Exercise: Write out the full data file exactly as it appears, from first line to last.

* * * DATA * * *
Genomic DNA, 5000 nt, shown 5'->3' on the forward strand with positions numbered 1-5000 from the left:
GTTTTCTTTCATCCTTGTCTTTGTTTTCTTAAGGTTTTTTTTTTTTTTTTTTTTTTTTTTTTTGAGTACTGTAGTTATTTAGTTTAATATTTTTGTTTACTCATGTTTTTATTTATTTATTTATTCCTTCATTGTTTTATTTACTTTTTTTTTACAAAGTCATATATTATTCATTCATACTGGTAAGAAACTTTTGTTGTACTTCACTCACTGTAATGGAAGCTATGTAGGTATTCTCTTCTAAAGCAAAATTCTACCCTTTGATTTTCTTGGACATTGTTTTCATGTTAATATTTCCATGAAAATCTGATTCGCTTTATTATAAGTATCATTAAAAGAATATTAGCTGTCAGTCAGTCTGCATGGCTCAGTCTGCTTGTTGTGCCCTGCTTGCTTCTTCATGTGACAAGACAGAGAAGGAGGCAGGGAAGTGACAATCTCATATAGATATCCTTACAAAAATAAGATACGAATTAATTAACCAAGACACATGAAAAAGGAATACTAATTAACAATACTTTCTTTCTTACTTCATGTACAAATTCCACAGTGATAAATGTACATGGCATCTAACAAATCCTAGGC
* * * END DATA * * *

Genomic DNA, 5000 nt, shown 5'->3' on the forward strand with positions numbered 1-5000 from the left:
GTTTTCTTTCATCCTTGTCTTTGTTTTCTTAAGGTTTTTTTTTTTTTTTTTTTTTTTTTTTTTGAGTACTGTAGTTATTTAGTTTAATATTTTTGTTTACTCATGTTTTTATTTATTTATTTATTCCTTCATTGTTTTATTTACTTTTTTTTTACAAAGTCATATATTATTCATTCATACTGGTAAGAAACTTTTGTTGTACTTCACTCACTGTAATGGAAGCTATGTAGGTATTCTCTTCTAAAGCAAAATTCTACCCTTTGATTTTCTTGGACATTGTTTTCATGTTAATATTTCCATGAAAATCTGATTCGCTTTATTATAAGTATCATTAAAAGAATATTAGCTGTCAGTCAGTCTGCATGGCTCAGTCTGCTTGTTGTGCCCTGCTTGCTTCTTCATGTGACAAGACAGAGAAGGAGGCAGGGAAGTGACAATCTCATATAGATATCCTTACAAAAATAAGATACGAATTAATTAACCAAGACACATGAAAAAGGAATACTAATTAACAATACTTTCTTTCTTACTTCATGTACAAATTCCACAGTGATAAATGTACATGGCATCTAACAAATCCTAGGC